Once the grid is formed, and before it is laid in place in an earthen structure, a resin, preferably a polyvinyl chloride (PVC) plastisol resin or the like, is applied. That is to say, the grid is “pre impregnated” with resin. The resin may be a hot melt, solvent-based or water-based and is preferably applied at al level of about 100 to about 300% DPU (dry-weight pick up), i.e., about 100 to about 300 parts dry weight of resin to 100 parts by weight of fabric.
The viscosity of the resin is selected so that it penetrates into the strands of the grid. While the resin may not surround every filament in a glass fiber strand, the resin is generally uniformly spread across the interior of the strand. This impregnation makes the grid semi-rigid and cushions and protects the glass strands and filaments from corrosion by water and other elements in the soil environment. The impregnation also reduces abrasion between glass strands or filaments and the cutting of one glass strand or filament by another which is particularly important after the grid has been laid down but before the overlayment has been applied.
The grid should preferably have a minimum strength of 10 kiloNewtons per meter (kN/m) in the direction of the weft strands 26, more preferably at least 50 kN/m and up to about 100 kN/m or more.
A preferred warp knit, weft inserted fabric 24 may be prepared using 2000 tex rovings of continuous filament fiberglass in cross-machine (weft) direction. These rovings may be joined together by any conventional stitching, weaving, knitting or related process using 1000 denier continuous filament polyester thread into a structure having openings of from about ⅛″ to about 6″ on a side. The structure is thereafter saturated with a PVC plastisol. This thorough impregnation with resin serves to protect the glass filaments from the corrosive effects of water and to reduce friction between the filaments, which can tend to damage them and reduce the strength of the fabric. The resulting grid may weigh from about 25 to about 10,000 grams per square meter and may have a tensile strength across the width of about 10 to about 400 kN/m. The modulus of elasticity across the width (weft) may be about 500,000 to about 4,000,000 psi and the grid can be rolled and handled with relative ease.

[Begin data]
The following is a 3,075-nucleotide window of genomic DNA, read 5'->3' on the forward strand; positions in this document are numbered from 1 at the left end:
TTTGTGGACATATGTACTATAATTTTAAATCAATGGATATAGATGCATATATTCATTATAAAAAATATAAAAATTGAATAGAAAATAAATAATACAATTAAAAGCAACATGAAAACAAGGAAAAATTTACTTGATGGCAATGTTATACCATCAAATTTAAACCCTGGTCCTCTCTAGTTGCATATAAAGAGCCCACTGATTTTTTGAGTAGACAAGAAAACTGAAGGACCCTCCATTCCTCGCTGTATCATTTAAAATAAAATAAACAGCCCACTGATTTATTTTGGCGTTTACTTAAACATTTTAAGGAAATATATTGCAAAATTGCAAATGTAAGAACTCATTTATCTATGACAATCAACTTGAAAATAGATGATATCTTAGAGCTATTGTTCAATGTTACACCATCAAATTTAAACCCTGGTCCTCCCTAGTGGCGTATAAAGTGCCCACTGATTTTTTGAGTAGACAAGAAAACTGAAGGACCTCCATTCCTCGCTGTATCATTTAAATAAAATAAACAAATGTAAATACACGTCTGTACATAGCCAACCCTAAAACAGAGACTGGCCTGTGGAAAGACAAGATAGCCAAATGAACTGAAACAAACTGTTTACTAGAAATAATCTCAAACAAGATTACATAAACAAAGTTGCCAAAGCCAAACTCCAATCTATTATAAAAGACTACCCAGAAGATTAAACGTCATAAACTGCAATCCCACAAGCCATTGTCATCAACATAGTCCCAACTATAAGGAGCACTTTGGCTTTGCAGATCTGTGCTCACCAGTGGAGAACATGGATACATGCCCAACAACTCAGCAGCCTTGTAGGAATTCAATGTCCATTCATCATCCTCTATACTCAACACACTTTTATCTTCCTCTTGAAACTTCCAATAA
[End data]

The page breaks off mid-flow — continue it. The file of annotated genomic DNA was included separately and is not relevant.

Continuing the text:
FIGS. 5A and 5B illustrate the preferred manner by which the geotextile fabric according to the present invention may be installed on an earthen structure. A roll of fabric 24 is disposed adjacent one end of structure 10 and near the face of 14 thereof as shown in FIG. 5A. Then, the roll of fabric 24 is unrolled in a direction generally parallel to the structure's face until it substantially spans the length of the structure as shown in FIG. 5B. In this way, the weft strands 26 extend substantially perpendicular to the face 14 of structure 10 simply by unrolling the fabric along the face of the structure. Unlike fabric 18 depicted in FIGS. 3A, 3B and 3C there is no need to cut and reorient individual sections of the fabric 24. As such, the time and effort required to install fabric 24 are considerably less than unidirectional geotextile fabrics heretofore known in the art.
Although the invention has been described in detail for the purpose of illustration, it is to be understood that such detail is solely for that purpose and that variations can be made therein by those skilled in the art without departing from the spirit and scope of the invention except as it may be limited by the claims.
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|U.S. Classification||405/302.7, 428/98|
|International Classification||E02D29/02, D03D9/00, D03D15/00|
|Cooperative Classification||D10B2101/06, D10B2331/04, D03D15/02, D03D15/08, E02D29/0241, D10B2505/204, D10B2331/02, Y10T428/24, D10B2401/061, D03D9/00, D10B2401/062, D03D15/00, E02D2300/0085, D10B2505/20, D10B2101/12, D03D19/00|
|European Classification||D03D15/00, D03D9/00|
|26 Mar 1999||AS||Assignment|
Owner name: BAY MILLS LTD., ONTARIO
Free format text: ASSIGNMENT OF ASSIGNORS INTEREST;ASSIGNOR:KITTSON MARK;REEL/FRAME:009844/0579
Effective date: 19980805
|1 Nov 1999||AS||Assignment|
Owner name: CERTAINTEED CORPORATION, PENNSYLVANIA
Free format text: ASSIGNMENT OF ASSIGNORS INTEREST;ASSIGNOR:BAY MILLS LTD.;REEL/FRAME:010349/0891
Effective date: 19991001
|11 Oct 2005||FPAY||Fee payment|
Year of fee payment: 4
|5 Dec 2006||CC||Certificate of correction|
|27 Mar 2009||AS||Assignment|
Owner name: SAINT-GOBAIN TECHNICAL FABRICS AMERICA, INC., NEW
Free format text: ASSIGNMENT OF ASSIGNORS INTEREST;ASSIGNOR:CERTAINTEED CORPORATION;REEL/FRAME:022449/0937
Effective date: 20090323
|9 Oct 2009||FPAY||Fee payment|
Year of fee payment: 8
|15 Nov 2013||REMI||Maintenance fee reminder mailed|
|9 Apr 2014||LAPS||Lapse for failure to pay maintenance fees|
|27 May 2014||FP||Expired due to failure to pay maintenance fee|
Effective date: 20140409